Principle 3: “To full explanations of all medical procedures and risks, to choose or refuse their treatment modalities, to refuse to participate in research without jeopardizing their treatment and to make informed decisions about their lives.”

This speaks to informed consent. Every person, including people living with HIV/AIDS, has a right to be fully informed of and to affirmatively consent to any health care procedures or research performed. This means ensuring the individual is made aware of all risks and consequences in a language and manner that ensures the person can make a voluntary choice whether to engage in the research or procedure. In general, it is important for lawyers to monitor language access and cultural competency in health care delivery.

Principle 4: “To privacy, to confidentiality of medical records, to human respect and to choose who their significant others are.”

The Health Insurance Portability and Accountability Act (HIPAA) is a federal law designed to protect the confidentiality and security of health information. In addition, states have varying laws related to confidentiality, particularly as it relates to youth. Issues of confidentiality are particularly important for people living with HIV/AIDS given the discrimination this community often encounters once their HIV status is learned. Legal advocates have a role to play in ensuring the enforcement and improving of these laws.

Principle 5: “To die – and to LIVE – in dignity.”

Enough Said.

Vessel: Providing Safe Abortion Services at Sea (and Beyond)

Anne Keyworth, Resident Blogger (’16, North Carolina Central University)

For the 42nd Anniversary of Roe v. Wade, our chapter was fortunate and honored to work alongside Carolina Abortion Fund and several other local reproductive justice agencies to do a screening of the film Vessel, an award-winning documentary about a doctor and sea captain who provides safe abortion services in international waters for women who have no legal abortion options in their country. Dr. Rebecca Gomperts is a physician from the Netherlands who uses her creativity and fearless advocacy to facilitate an underground route to safe abortion services.

This film encapsulates a woman who had a vision of what she wanted abortion access to look like: safe, legal, and affordable for all women, everywhere. She took it as her mission to provide safe abortion services to women who lived in places where they would otherwise not be able to access such services and that were accessible by boat. In doing so, she navigated unchartered territory in international law and on the abortion frontlines.

Her mission was not without challenges. At times her and her crew would be forbidden from entering into the harbors of some country’s waters and for days would have to engage in international legal disputes as to their rights to dock and provide abortion services to women outside of their waters. Many crowds greeted her and her crew with anger and hostility, and she was urged by leaders of many countries to leave their territory. While this certainly didn’t stop her from pursuing her mission, it did force her to think more creatively about less visible means of accomplishing her goals.

This led to her and her team’s efforts in training and empowering women around the world on how to give themselves safe medical abortions using the drugs Mifepristone and Misoprostol. This has since substantially expanded their outreach and the amount of women they are able to connect with and help in obtaining an abortion. They have been able to reach many women they otherwise would not have through their Women on Web internet site.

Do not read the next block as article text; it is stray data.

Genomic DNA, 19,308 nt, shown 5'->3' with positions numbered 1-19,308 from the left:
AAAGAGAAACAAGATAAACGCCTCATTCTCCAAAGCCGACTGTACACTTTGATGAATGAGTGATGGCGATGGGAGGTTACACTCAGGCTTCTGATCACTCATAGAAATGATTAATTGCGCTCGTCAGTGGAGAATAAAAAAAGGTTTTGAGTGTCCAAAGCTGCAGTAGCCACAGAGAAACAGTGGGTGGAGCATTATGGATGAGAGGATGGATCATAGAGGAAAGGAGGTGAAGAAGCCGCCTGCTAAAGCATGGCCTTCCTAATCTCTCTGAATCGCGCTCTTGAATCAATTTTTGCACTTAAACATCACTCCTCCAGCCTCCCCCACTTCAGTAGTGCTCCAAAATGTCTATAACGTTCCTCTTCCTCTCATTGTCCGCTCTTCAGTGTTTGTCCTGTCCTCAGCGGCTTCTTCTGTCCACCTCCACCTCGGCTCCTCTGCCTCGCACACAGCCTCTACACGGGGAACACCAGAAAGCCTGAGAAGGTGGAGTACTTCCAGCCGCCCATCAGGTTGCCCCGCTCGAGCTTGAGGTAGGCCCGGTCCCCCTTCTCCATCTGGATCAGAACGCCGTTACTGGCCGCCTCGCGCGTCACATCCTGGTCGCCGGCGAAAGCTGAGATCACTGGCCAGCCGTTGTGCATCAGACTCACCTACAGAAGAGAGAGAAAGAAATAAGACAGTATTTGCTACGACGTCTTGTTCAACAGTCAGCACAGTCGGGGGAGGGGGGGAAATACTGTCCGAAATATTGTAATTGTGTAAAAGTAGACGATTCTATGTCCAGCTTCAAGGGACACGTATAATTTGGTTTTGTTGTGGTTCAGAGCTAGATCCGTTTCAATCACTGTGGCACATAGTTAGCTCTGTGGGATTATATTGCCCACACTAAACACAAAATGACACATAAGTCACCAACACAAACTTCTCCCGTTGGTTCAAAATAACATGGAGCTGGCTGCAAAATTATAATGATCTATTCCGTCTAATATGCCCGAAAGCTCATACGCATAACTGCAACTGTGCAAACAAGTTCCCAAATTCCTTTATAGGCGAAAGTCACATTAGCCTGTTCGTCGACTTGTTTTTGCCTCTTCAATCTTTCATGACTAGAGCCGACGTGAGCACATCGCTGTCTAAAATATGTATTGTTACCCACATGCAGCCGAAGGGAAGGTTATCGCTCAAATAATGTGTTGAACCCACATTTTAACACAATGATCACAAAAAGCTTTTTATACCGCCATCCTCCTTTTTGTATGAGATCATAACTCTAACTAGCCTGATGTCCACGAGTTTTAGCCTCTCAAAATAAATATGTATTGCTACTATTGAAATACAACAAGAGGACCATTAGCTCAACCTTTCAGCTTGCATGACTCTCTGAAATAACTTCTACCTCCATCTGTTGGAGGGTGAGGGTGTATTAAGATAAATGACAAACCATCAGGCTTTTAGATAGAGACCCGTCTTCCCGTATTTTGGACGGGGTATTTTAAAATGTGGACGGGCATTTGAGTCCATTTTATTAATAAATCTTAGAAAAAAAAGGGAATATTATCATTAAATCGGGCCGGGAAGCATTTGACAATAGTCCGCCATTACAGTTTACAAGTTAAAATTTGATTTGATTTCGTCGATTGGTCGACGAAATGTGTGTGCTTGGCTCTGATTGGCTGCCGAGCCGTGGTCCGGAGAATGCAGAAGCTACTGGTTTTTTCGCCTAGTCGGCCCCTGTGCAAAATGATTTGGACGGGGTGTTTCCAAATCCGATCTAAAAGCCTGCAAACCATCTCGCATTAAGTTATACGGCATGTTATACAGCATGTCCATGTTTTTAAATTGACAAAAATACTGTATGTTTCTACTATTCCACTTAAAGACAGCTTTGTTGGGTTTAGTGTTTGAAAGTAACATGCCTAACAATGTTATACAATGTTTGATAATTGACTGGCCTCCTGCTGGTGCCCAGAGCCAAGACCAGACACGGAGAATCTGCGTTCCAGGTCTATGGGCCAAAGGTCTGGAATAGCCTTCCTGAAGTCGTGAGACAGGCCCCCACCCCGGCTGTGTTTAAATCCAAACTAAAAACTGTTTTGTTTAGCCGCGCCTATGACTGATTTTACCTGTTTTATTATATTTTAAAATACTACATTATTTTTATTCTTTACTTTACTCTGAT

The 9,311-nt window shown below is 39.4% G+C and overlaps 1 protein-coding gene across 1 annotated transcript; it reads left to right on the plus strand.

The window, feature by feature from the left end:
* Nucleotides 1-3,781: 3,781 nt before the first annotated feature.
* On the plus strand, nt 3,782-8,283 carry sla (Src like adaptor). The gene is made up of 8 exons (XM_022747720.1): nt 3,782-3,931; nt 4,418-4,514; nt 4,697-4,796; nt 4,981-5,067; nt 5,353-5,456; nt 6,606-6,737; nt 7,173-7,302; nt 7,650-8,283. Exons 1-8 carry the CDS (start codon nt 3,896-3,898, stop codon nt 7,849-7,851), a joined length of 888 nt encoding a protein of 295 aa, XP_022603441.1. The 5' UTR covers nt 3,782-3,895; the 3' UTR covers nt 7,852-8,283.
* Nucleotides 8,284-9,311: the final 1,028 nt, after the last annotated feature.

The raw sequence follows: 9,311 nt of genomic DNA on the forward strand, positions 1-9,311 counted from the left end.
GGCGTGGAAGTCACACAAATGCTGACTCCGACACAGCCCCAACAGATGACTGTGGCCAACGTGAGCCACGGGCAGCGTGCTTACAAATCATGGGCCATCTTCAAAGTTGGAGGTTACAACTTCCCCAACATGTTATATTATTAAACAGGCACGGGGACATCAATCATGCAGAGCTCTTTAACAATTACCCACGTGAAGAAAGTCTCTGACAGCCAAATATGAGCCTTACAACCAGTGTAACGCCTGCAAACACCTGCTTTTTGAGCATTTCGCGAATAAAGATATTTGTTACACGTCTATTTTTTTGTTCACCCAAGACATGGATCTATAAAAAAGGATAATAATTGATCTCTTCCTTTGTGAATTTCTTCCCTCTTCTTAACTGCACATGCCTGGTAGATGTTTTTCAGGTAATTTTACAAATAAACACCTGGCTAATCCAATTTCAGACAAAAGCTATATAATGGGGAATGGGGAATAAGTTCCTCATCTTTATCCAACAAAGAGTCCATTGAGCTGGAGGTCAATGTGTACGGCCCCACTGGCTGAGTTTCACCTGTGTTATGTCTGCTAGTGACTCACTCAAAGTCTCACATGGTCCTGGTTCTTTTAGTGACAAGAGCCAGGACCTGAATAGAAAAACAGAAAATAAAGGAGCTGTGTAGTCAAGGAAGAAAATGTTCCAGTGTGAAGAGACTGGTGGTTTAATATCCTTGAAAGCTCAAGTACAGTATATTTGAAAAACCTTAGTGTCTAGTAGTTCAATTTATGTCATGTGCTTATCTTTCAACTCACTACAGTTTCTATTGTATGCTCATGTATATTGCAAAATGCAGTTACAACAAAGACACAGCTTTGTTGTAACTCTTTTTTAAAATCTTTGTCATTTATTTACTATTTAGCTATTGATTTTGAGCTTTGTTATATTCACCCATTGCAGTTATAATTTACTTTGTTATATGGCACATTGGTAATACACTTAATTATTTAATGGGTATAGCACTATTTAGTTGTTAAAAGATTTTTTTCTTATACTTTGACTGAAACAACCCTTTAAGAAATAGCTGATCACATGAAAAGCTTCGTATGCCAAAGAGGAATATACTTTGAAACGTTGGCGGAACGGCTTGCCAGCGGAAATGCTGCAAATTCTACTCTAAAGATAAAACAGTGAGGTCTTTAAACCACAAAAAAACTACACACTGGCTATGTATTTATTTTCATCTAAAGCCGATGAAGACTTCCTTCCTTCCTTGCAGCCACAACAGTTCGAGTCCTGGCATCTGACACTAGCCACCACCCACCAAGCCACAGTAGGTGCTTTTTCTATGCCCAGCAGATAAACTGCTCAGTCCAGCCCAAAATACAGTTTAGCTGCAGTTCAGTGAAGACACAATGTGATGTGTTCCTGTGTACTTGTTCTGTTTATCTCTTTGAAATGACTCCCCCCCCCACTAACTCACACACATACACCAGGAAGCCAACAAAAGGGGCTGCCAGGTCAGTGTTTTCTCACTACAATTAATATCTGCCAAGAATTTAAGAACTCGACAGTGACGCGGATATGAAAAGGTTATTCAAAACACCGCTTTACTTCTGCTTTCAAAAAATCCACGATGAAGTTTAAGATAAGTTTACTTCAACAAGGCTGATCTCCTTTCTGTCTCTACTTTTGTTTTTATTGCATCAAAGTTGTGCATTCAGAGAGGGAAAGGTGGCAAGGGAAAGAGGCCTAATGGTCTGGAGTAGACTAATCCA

Our screening was packed and we were very fortunate to have the film’s director, Diana Whitten, join us for a discussion afterward who gave a great insight as to what it was like to observe the politics of this journey and the energy and enthusiasm of the crew on board the vessel. Our chapter decided to host a screening at our own university in March, and we can’t wait to share the film with more people! If your chapter is looking for events to plan in the future about abortion rights and access, I highly recommend considering hosting a screening. It’s a whole new spin on the abortion conversation and one that has a lot of room for growth, even here in the United States where in many communities, abortion is becoming more and more difficult to access.

vesselvessel2

Where Pro-Choice Lawyers Can Make a Big Difference: Clinic Violence and Intimidation

Emily Gillingham, Resident Blogger (’15, Michigan State University College of Law)

Anti-choice activists are like a slow-motion temper tantrum. They stand outside abortion clinics with graphic signs. If they don’t get their way, they may try to rent the space out from under the clinic and “counsel” women who unwittingly come to the space seeking an abortion without disclosing that they aren’t, in fact, the abortion clinic the women had expected to find there. Sometimes, they intimidate pro-choice activists by showing up at their homes holding graphic and threatening signs. Sometimes they intimidate clinic workers and women seeking reproductive healthcare by taking down their license plate numbers, a practice that is sometimes followed with stalking that can only be described as “creepy as f***.” Eric Scheidler of the Pro-Life Action League sent plastic handcuffs to abortion providers on the anniversary of Roe v. Wade; the message with one read, “Could you be next? If you want to get out of the abortion business, give me a call.” The suggestion, of course, was “quit your job or you’ll end up in these handcuffs,” which was particularly absurd, considering it was sent on the anniversary of the SCOTUS decision that legalized abortion. The Feminist Majority Foundation recently released their 2014 National Clinic Violence Survey, which shows that “targeted intimidation and threats” are way up (see Chart 4). Some anti-choice activists do whatever they can think of to keep people from exercising their constitutional right to an abortion, even when that means placing people in fear for their lives.